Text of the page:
No timeline for train crash evacuees
Oct 22, 2013 / 11:52 am
Residents of an tiny Alberta community near the site of a train derailment remained out of their homes for third day as CN Rail struggled to get the upper hand on a fire that was threatening the area.
Staff monitoring the derailment near Gainford carried out another controlled burn Monday evening to get rid of any remaining propane in pressurized tank cars that left the track over the weekend.
It's the second time in as many days that CN had attempted to vent and then ignite the gas that remains on the train. CN had hoped to have people home after a first controlled burn on Sunday night.
"Unfortunately when we went to inspect the cars ... we found that not all the cars had vented their propane," said Warren Chandler, a spokesman for the railway.
"We hoped for an early return, but in the interests of safety, we can't do that yet."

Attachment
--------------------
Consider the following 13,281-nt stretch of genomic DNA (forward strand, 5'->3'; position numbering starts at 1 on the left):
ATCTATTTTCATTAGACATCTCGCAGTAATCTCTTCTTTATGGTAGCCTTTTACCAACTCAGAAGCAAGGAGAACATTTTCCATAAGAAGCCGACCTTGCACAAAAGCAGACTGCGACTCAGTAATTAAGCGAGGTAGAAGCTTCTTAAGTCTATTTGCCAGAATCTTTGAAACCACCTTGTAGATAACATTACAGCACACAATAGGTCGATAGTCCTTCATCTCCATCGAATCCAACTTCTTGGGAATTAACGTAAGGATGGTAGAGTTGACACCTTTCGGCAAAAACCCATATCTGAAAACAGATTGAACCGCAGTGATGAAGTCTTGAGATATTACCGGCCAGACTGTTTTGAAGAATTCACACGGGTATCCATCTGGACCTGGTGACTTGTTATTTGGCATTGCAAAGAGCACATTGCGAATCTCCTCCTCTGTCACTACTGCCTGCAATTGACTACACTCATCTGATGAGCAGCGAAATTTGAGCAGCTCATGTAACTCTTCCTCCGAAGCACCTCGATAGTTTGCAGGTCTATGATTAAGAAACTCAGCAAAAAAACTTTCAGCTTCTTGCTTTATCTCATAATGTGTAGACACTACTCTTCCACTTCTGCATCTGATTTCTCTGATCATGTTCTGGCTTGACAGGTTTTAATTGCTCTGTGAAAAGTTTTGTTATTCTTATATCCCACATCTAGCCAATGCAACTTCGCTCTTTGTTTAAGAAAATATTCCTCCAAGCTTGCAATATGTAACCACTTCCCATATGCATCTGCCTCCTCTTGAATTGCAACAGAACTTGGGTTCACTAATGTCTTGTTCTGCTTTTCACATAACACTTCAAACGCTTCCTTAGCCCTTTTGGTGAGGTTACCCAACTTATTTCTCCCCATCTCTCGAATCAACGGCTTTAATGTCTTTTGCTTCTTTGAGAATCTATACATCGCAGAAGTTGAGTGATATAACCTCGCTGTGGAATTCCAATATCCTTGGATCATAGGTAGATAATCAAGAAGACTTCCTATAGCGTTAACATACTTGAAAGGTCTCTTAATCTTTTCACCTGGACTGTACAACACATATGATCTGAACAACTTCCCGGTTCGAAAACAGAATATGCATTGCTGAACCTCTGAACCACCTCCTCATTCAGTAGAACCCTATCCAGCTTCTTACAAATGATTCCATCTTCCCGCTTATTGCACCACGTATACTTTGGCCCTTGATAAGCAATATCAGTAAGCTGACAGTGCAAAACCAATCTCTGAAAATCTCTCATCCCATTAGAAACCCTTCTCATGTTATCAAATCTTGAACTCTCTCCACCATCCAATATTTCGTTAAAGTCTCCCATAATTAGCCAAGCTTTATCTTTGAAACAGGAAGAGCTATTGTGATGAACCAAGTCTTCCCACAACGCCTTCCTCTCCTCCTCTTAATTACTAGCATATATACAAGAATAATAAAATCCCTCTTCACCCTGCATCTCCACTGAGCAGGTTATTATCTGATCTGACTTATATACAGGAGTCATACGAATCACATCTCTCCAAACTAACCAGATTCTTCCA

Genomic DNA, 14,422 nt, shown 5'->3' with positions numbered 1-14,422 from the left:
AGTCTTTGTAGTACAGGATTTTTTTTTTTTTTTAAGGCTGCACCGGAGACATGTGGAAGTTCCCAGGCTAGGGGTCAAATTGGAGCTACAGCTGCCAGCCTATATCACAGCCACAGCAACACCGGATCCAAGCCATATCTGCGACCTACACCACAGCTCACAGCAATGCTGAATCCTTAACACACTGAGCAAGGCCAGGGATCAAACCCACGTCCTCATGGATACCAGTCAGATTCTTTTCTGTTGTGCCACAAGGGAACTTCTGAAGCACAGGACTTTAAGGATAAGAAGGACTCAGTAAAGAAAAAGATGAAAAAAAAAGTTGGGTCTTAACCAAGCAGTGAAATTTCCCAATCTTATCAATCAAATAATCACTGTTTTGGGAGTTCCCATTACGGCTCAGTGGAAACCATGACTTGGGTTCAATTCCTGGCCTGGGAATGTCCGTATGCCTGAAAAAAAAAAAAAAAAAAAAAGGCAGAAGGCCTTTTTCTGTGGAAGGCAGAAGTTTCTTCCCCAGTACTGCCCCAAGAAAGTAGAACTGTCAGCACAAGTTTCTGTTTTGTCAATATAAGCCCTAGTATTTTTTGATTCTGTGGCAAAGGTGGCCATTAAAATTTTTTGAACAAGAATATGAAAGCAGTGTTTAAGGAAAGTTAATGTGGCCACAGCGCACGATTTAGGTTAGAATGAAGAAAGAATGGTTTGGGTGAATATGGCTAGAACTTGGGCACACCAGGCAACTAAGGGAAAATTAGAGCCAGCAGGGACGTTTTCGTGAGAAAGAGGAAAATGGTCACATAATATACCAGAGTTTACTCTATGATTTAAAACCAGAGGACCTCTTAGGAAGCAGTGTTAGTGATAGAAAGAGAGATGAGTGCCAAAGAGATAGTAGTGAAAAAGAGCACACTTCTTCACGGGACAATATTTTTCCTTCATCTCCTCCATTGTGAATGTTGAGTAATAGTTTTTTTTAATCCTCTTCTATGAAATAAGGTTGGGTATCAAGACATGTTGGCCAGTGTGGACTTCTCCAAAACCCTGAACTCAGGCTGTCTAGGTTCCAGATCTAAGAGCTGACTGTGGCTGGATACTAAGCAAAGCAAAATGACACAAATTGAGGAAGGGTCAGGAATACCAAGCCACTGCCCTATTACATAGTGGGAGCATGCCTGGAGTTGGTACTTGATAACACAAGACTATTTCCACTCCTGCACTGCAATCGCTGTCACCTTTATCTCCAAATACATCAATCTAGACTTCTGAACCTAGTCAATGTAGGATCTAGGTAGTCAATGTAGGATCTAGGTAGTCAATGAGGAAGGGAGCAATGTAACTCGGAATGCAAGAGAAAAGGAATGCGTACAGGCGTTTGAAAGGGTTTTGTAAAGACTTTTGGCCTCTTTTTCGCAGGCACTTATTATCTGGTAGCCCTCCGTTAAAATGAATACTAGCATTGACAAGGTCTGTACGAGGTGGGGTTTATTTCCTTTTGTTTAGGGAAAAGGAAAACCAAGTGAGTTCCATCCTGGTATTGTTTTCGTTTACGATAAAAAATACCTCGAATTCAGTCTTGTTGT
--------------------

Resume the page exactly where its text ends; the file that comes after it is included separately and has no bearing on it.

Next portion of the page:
The controlled burn procedure involves placing small explosives on the hulls of the derailed propane tank cars, then detonating them to punch small holes in the pressurized car shells.
The gas vapour ignites as it escapes and is supposed to burn off in a controlled manner.
Gainford residents have been out of their homes since early Saturday morning when 13 cars on a freight train went off the rails about 80 kilometres west of Edmonton.
Two explosions were reported, so people were ordered from their homes as a precaution. No one was injured.
As of Sunday, 126 people had registered with the evacuation centre.
Three of the rail cars were carrying liquefied petroleum gas, commonly known as propane, and caught fire. Four of the derailed freight cars were carrying crude and didn't break open. CN said those units have been removed from the scene.
The Transportation Safety Board released this following video which shows a controlled vent and burn at the site of the crash.
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